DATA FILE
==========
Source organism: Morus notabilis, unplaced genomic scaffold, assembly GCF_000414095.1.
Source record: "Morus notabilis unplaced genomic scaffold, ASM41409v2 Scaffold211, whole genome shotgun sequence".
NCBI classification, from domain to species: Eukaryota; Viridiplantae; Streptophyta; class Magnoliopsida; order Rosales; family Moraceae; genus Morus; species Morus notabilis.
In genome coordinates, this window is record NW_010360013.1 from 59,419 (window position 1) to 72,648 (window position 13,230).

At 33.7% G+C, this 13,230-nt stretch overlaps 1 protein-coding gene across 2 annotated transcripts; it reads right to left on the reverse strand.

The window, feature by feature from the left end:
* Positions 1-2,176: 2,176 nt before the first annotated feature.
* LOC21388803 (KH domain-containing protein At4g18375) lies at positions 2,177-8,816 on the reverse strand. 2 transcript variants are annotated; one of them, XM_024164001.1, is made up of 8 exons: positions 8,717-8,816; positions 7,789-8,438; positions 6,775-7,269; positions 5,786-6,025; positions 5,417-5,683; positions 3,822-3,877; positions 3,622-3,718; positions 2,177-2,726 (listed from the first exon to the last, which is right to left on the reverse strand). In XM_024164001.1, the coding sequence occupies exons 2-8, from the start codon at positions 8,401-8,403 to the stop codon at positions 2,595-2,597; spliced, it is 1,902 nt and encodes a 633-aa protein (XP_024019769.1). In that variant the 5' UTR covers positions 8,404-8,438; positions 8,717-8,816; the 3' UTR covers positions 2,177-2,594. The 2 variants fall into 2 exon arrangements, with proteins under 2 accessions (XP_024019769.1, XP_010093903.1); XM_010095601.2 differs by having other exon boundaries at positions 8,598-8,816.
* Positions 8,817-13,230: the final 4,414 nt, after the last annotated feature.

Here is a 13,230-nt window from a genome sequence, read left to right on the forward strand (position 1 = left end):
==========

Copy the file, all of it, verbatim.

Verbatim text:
Source organism: Morus notabilis, unplaced genomic scaffold, assembly GCF_000414095.1.
Source record: "Morus notabilis unplaced genomic scaffold, ASM41409v2 Scaffold211, whole genome shotgun sequence".
NCBI classification, from domain to species: Eukaryota; Viridiplantae; Streptophyta; class Magnoliopsida; order Rosales; family Moraceae; genus Morus; species Morus notabilis.
In genome coordinates, this window is record NW_010360013.1 from 59,419 (window position 1) to 72,648 (window position 13,230).

At 33.7% G+C, this 13,230-nt stretch overlaps 1 protein-coding gene across 2 annotated transcripts; it reads right to left on the reverse strand.

The window, feature by feature from the left end:
* Positions 1-2,176: 2,176 nt before the first annotated feature.
* LOC21388803 (KH domain-containing protein At4g18375) lies at positions 2,177-8,816 on the reverse strand. 2 transcript variants are annotated; one of them, XM_024164001.1, is made up of 8 exons: positions 8,717-8,816; positions 7,789-8,438; positions 6,775-7,269; positions 5,786-6,025; positions 5,417-5,683; positions 3,822-3,877; positions 3,622-3,718; positions 2,177-2,726 (listed from the first exon to the last, which is right to left on the reverse strand). In XM_024164001.1, the coding sequence occupies exons 2-8, from the start codon at positions 8,401-8,403 to the stop codon at positions 2,595-2,597; spliced, it is 1,902 nt and encodes a 633-aa protein (XP_024019769.1). In that variant the 5' UTR covers positions 8,404-8,438; positions 8,717-8,816; the 3' UTR covers positions 2,177-2,594. The 2 variants fall into 2 exon arrangements, with proteins under 2 accessions (XP_024019769.1, XP_010093903.1); XM_010095601.2 differs by having other exon boundaries at positions 8,598-8,816.
* Positions 8,817-13,230: the final 4,414 nt, after the last annotated feature.

Here is a 13,230-nt window from a genome sequence, read left to right on the forward strand (position 1 = left end):